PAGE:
Quote of the Day

Friday, August 7, 2009

The Eighth Key

After much thought and research, I have discovered an 8th Key to GWU!

#8. "Strawmen, not Statesmen"

Whether it's arbitrarily calling things from grocery stores to schools to the entire world "Soviet-style conveyor belts," or asserting that a professional education does not teach one how to think, this hidden key is vital to spreading the mission of Strawmanship ...err Statesmanship.

You see, strawmen are much easier opponents to attack than the real thing!

It's simple to do.

Take textbooks for example. You would have a difficult time constructing a sound argument against using textbooks. After all, they are a handy way to present the principles of a subject, and serve as a great companion to those works that delve more deeply into those principles, namely Classics.

Better to make up your own definition of what textbooks are, and then attack that instead.

For example:

(noun) \ˈteks(t)-ˌbu̇k\ A "dumbed down" and "boring" work that "doesn't say anything important." Antonym: Classic.

Now attack away! What kind of fool would use this textbook thing in education? Clearly, Thomas Jefferson would never have stood for a dumbed-down work that stood at odds with the works of Cicero and Joan of Arc. ;-)

But wait. What if you yourself have written a textbook and would like to incorporate this into your curriculum without appearing hypocritical? Simple! Did you forget the 2nd Key already? Obfuscate and call it a classic!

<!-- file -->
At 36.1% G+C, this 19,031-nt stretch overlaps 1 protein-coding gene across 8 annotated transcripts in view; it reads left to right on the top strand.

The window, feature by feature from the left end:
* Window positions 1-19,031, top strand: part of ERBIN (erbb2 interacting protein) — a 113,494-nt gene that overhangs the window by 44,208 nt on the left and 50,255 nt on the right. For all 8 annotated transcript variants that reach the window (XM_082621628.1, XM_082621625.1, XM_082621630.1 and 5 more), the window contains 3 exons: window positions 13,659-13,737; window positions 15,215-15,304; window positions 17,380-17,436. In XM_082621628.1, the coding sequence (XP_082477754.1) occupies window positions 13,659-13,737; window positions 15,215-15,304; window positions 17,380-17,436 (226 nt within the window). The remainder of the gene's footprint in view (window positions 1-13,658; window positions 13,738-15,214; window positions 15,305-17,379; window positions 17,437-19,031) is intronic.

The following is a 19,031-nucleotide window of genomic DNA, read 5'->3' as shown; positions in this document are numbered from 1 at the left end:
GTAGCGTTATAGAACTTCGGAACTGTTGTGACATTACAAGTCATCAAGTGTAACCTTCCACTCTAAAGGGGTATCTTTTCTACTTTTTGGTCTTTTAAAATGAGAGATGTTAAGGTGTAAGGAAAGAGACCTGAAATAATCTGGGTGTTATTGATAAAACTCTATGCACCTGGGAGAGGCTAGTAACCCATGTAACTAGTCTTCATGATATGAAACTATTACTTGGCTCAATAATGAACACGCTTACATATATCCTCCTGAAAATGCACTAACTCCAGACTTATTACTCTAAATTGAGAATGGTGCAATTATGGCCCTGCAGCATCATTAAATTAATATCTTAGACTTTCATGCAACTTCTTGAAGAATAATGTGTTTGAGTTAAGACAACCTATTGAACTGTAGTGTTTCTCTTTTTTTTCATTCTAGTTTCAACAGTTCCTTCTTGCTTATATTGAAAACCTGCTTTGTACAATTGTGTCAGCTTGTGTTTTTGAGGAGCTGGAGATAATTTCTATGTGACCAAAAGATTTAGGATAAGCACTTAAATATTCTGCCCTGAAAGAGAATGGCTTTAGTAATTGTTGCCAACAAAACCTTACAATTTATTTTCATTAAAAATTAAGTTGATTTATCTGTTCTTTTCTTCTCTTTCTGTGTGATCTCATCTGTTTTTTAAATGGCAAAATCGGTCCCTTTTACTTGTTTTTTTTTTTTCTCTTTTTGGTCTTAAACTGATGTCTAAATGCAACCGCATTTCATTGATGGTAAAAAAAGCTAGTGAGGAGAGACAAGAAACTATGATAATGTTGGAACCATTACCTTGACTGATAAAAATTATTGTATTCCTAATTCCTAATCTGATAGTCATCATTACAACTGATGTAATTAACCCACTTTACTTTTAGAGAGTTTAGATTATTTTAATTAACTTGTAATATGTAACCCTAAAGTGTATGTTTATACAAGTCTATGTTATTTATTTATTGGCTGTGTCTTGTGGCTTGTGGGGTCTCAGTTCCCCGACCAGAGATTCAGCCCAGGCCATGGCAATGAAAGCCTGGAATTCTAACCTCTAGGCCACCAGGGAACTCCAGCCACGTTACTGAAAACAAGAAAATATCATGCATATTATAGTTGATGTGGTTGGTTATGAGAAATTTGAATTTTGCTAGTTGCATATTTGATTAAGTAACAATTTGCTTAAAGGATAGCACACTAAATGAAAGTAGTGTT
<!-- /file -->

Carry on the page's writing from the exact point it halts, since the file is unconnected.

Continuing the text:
That's the 8th Key my friends. Study these keys carefully, for they are the seeds of greatness. And if you work hard, maybe one day you too can be a mentor in Class-C office space on a frontage road in Southern Utah!

1 comment:

Melissa said...

Textbooks can be handy. But as someone who has seen the most commonly used textbooks in public schools grades 1-8, I would agree that textbooks are atrocious. They are dumbed down. They have such a busy layout that it's hard to find the information you want and if you're talking about a history book, they don't give a very accurate picture. This is my opinion based on what I've seen after five years of working and volunteering in four school districts. I've been in special ed and gen ed classrooms and have been in two teaching credential programs (finishing in April 2010). I'm not meaning this as a defense of TJEd by any means but I'm wondering why on earth anyone would claim that textbooks are good in public schools for anything but a shallow introduction? And when you contrast that with the terrific "real" books out there (doesn't even have to be a classic), what makes textbooks so awesome? Why does calling textbooks dumb mean you're setting up a strawman?